The man who tattooed Mitt Romney’s presidential campaign logo onto his face now wants it removed — because Romney has “no dignity.”
Eric Hartsburg, 30, initially said he had no regrets about the 5-by-2 inch “R” on the side of his face, which he was paid $15,000 to get. But the Michigan City, Ind. professional wrestler told Politico he’s now changed his mind — and it has to do with Romney’s “gift” remark about losing the election.
“It stands not only for a losing campaign but for a sore loser,” Hartsburg told Politico. “He’s pretty shameful as far as I’m concerned, man. There’s no dignity in blaming somebody else for buying votes and paying off people. I can’t get behind that or stay behind that.”
Romney told top donors during a post-election call that President Barack Obama won re-election because of the “gifts” he gave to minority voters, including free health care and amnesty for illegal immigrants.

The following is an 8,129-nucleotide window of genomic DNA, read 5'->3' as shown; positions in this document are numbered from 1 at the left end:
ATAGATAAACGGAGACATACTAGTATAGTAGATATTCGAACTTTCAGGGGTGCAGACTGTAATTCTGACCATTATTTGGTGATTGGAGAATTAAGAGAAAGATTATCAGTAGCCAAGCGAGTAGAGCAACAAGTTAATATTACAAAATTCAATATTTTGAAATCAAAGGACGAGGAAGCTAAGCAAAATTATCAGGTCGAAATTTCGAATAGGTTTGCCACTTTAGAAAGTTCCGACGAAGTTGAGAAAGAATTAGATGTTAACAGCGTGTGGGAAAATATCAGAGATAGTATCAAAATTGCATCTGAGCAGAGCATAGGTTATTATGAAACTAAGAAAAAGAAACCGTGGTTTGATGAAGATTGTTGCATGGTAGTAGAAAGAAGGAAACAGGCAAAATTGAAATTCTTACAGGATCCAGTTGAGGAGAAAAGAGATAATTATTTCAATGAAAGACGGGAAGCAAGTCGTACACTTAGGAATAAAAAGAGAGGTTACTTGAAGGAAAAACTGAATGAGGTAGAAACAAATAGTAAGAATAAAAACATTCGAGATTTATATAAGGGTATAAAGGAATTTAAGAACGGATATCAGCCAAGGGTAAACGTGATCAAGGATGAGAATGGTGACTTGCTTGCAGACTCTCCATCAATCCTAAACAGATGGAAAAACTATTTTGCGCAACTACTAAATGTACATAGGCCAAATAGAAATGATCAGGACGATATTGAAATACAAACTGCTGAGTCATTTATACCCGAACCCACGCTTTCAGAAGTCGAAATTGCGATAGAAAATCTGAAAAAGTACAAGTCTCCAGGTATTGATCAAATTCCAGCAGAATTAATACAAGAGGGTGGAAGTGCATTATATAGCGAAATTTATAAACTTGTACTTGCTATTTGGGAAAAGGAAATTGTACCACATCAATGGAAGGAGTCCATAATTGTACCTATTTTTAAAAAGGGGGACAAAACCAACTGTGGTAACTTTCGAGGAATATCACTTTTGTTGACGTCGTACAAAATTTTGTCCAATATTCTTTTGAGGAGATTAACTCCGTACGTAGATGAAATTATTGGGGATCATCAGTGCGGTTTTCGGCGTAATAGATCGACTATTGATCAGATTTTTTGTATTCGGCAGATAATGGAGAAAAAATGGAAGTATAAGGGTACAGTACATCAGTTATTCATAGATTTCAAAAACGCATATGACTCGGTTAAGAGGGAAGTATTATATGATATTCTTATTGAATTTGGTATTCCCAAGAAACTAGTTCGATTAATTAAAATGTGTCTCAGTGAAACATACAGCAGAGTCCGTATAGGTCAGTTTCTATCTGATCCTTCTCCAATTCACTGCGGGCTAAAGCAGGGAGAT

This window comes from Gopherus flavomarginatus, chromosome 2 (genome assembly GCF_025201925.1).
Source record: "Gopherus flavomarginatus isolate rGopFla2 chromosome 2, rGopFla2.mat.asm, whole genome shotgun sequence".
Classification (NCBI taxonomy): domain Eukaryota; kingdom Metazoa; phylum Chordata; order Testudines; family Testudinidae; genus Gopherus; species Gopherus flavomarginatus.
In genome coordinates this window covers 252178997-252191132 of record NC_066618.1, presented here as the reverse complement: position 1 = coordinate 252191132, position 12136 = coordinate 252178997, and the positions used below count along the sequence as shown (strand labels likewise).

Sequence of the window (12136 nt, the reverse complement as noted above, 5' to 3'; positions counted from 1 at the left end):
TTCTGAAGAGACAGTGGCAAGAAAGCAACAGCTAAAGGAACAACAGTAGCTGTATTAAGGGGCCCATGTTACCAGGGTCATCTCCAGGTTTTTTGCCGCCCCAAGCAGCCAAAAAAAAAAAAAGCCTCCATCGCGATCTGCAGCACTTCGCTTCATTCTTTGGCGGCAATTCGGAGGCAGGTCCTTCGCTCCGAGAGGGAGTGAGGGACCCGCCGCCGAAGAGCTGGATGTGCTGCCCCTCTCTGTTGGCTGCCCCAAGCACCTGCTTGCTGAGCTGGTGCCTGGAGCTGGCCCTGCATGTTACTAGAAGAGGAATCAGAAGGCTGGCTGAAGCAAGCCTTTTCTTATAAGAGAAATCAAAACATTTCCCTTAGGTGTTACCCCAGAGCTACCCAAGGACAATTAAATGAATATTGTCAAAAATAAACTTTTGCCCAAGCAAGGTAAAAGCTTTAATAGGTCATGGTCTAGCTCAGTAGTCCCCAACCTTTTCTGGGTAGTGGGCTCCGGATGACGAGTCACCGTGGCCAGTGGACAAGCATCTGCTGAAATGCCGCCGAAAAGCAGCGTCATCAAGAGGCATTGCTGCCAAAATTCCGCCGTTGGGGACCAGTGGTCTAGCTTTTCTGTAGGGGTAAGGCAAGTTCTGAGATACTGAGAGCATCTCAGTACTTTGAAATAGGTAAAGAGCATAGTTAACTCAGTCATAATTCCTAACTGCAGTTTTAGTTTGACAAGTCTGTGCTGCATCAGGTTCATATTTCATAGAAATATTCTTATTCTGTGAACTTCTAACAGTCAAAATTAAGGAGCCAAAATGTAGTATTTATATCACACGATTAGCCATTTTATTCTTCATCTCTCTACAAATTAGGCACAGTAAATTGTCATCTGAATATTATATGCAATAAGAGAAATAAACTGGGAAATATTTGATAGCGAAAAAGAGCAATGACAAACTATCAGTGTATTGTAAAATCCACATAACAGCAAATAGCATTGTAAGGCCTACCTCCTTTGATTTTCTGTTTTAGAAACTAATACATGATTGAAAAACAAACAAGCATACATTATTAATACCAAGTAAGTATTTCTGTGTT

“The president’s campaign, if you will, focused on giving targeted groups a big gift,” Romney said.
Hartsburg told Politico he plans to get the tattoo lasered off, a process that could take a year. Tattoo removal chain Dr. TATTOFF has offered to do it for free.
Still, he told the Huffington Post on Thursday he has no qualms about having supporting Romney’s candidacy, despite describing himself as atheist, pro-gay rights and pro-abortion.
“I think Mitt Romney was the obvious choice and he was the best choice to lead the country,” Hartsburg said. “I cant’s say that I agree with everything, but I could agree with the fact that Mitt Romney was going to take the country in a better direction than the president.”
He said he got the tattoo done for entertainment value and “to make politics fun.” He said he’s gotten mixed reactions just walking down the street, saying he’s both been hugged and given the middle finger.
Hartsburg told Politico he’s “probably done with political tattoos” but isn’t ruling them out completely — though said he “might be a little bit more choosy” about getting one in the future.
He said one possibility is if Florida Sen. Marco Rubio runs in 2016, the “R” tattoo could pull double-duty.
“We’ll see in four years what the election brings and what candidates come along,” Hartsburg said. “Everybody keeps telling me to just put a sign in my yard instead of a tattoo on my face.”